Archives of Sexual Behavior

, Volume 35, Issue 4, pp 437–449

Diminished Sexual Activity, Interest, and Feelings of Attractiveness Among HIV-Infected Women in Two Eras of the AIDS Epidemic

  • Karolynn Siegel
  • Eric W. Schrimshaw
  • Helen-Maria Lekas
Original Paper

Abstract

Despite the high prevalence of sexual inactivity, decreased sexual desire, and poor sexual satisfaction documented among HIV-infected individuals, women’s experiences of sexuality following HIV-infection and their reasons for these sexual changes remain little examined. Further, the potential effects of the availability of highly active antiretroviral therapy (HAART) medications on their sexuality have not been explored among women living with HIV/AIDS. To examine these issues, focused interviews were conducted with two samples of women living with HIV/AIDS: one before the advent of HAART and a second matched sample interviewed after HAART became widely available. Women in both the pre-HAART and HAART eras frequently discussed decreased sexual activity, a loss of sexual interest, and a diminished sense of sexual attractiveness following their HIV infection. In addition, they reported a number of reasons for why they had discontinued sexual activity or were no longer interested in sex, including anxiety about HIV transmission, a loss of freedom and spontaneity during sex, fears of emotional hurt, not wanting the hassle of sexual relationships, a loss of sexual interest, and a diminished sense of sexual attractiveness. However, the types of changes in their sexuality women described, nor the reasons offered for these changes, did not differ between women in the pre-HAART and HAART eras. The findings suggest that therapeutic intervention may be needed by some HIV-infected women to overcome difficulties in resuming healthy sexual relationships following their HIV diagnosis and offer insights into the potential content of such intervention efforts.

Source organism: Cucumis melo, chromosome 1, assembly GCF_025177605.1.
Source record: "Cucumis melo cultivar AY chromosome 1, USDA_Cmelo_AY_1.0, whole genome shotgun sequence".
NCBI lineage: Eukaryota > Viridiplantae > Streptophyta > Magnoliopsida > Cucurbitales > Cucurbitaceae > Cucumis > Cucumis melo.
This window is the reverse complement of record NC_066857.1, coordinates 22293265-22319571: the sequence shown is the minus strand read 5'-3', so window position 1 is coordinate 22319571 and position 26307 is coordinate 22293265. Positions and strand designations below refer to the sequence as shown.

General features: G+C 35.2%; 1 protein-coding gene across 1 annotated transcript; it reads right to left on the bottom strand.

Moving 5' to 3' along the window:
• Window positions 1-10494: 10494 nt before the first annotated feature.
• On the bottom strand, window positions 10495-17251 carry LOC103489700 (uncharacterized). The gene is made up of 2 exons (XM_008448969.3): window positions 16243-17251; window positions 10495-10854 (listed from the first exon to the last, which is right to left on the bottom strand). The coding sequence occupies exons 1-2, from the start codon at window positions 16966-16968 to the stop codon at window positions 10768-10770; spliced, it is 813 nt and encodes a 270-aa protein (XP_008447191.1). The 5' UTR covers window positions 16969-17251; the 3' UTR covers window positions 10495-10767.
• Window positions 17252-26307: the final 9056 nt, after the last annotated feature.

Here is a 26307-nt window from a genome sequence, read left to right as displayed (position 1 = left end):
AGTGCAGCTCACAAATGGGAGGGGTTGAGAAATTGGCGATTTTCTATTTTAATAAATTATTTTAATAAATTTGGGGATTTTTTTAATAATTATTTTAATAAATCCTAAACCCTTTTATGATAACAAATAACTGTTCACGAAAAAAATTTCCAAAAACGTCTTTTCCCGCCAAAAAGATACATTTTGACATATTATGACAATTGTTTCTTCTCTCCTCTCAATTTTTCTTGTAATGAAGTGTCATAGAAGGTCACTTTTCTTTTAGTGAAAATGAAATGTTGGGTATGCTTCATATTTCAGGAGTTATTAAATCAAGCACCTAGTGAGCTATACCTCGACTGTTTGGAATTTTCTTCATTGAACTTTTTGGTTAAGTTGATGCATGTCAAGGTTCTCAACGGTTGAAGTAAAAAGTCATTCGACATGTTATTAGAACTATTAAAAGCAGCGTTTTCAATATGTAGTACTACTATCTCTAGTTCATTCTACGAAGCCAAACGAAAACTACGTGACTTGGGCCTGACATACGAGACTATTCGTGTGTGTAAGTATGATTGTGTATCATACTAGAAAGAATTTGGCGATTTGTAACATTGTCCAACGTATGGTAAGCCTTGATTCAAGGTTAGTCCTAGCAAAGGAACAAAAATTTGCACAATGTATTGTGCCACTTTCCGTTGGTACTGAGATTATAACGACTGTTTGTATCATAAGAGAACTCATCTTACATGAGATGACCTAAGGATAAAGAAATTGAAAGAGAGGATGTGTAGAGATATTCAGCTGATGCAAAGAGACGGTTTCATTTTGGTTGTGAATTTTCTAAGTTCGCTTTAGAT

Key words

Sexual dysfunction Physical attractiveness Libido Abstinence HIV-infection 

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Copyright information

© Springer Science+Business Media, Inc. 2006

Authors and Affiliations

  • Karolynn Siegel
    • 1
  • Eric W. Schrimshaw
    • 1
  • Helen-Maria Lekas
    • 1
  1. 1.Center for the Psychosocial Study of Health and Illness, Mailman School of Public HealthColumbia UniversityNew YorkUSA

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